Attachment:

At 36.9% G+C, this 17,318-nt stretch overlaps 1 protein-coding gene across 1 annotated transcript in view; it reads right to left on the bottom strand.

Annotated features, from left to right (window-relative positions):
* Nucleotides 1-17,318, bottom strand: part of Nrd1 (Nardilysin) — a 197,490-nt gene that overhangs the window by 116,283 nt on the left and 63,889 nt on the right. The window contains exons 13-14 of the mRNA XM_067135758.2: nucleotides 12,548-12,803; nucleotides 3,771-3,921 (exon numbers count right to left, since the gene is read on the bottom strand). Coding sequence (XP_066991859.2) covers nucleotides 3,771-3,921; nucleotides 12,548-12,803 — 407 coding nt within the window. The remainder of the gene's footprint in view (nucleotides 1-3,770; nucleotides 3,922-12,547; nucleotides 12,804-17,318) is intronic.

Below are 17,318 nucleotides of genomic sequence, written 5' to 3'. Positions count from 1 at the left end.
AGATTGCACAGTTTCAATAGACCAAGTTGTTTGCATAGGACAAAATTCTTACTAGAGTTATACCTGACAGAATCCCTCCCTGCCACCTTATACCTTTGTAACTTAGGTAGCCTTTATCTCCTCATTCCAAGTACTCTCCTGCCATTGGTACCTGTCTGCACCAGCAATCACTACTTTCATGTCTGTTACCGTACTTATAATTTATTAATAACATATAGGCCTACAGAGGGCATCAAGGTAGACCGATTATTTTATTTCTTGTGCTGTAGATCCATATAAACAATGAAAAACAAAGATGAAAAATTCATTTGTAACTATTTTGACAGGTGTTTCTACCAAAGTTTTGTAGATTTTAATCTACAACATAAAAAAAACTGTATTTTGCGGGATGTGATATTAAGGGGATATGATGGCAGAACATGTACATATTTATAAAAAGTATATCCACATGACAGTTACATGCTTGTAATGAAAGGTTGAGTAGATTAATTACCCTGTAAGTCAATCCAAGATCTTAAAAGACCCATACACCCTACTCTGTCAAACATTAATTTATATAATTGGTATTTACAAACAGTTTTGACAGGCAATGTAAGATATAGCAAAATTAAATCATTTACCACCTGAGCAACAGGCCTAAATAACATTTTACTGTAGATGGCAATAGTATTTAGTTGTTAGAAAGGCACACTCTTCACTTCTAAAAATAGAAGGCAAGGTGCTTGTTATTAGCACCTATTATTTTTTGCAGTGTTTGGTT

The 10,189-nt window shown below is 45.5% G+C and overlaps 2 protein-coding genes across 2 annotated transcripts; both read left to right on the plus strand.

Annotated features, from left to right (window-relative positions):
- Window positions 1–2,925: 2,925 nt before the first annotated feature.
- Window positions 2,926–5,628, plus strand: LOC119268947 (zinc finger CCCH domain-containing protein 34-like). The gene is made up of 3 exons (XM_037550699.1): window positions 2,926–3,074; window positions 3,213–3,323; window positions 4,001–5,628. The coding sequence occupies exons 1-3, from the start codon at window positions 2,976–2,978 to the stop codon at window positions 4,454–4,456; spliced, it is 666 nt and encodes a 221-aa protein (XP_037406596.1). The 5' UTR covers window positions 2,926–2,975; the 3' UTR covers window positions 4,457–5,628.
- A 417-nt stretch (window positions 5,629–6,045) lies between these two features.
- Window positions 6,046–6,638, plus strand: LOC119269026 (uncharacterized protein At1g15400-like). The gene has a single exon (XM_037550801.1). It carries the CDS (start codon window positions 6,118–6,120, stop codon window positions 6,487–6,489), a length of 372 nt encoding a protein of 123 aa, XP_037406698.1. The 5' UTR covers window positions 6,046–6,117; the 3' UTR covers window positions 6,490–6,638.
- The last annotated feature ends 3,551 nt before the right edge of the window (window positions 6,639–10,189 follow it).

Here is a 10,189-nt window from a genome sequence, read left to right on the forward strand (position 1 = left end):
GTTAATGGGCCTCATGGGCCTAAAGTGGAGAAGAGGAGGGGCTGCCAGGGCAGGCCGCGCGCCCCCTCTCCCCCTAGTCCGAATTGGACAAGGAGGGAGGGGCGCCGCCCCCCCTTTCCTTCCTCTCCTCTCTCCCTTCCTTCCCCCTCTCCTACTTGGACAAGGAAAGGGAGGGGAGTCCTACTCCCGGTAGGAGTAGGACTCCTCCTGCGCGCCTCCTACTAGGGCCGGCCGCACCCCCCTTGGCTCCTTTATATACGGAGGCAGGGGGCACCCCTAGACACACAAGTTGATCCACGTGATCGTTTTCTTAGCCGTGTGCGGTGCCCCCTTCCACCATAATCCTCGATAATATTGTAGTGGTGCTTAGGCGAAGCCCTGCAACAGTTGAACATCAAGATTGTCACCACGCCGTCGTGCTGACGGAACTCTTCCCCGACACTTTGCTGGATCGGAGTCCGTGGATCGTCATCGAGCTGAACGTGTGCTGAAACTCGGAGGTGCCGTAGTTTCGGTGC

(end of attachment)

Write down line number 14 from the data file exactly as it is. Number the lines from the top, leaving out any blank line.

GTTAATGGGCCTCATGGGCCTAAAGTGGAGAAGAGGAGGGGCTGCCAGGGCAGGCCGCGCGCCCCCTCTCCCCCTAGTCCGAATTGGACAAGGAGGGAGGGGCGCCGCCCCCCCTTTCCTTCCTCTCCTCTCTCCCTTCCTTCCCCCTCTCCTACTTGGACAAGGAAAGGGAGGGGAGTCCTACTCCCGGTAGGAGTAGGACTCCTCCTGCGCGCCTCCTACTAGGGCCGGCCGCACCCCCCTTGGCTCCTTTATATACGGAGGCAGGGGGCACCCCTAGACACACAAGTTGATCCACGTGATCGTTTTCTTAGCCGTGTGCGGTGCCCCCTTCCACCATAATCCTCGATAATATTGTAGTGGTGCTTAGGCGAAGCCCTGCAACAGTTGAACATCAAGATTGTCACCACGCCGTCGTGCTGACGGAACTCTTCCCCGACACTTTGCTGGATCGGAGTCCGTGGATCGTCATCGAGCTGAACGTGTGCTGAAACTCGGAGGTGCCGTAGTTTCGGTGC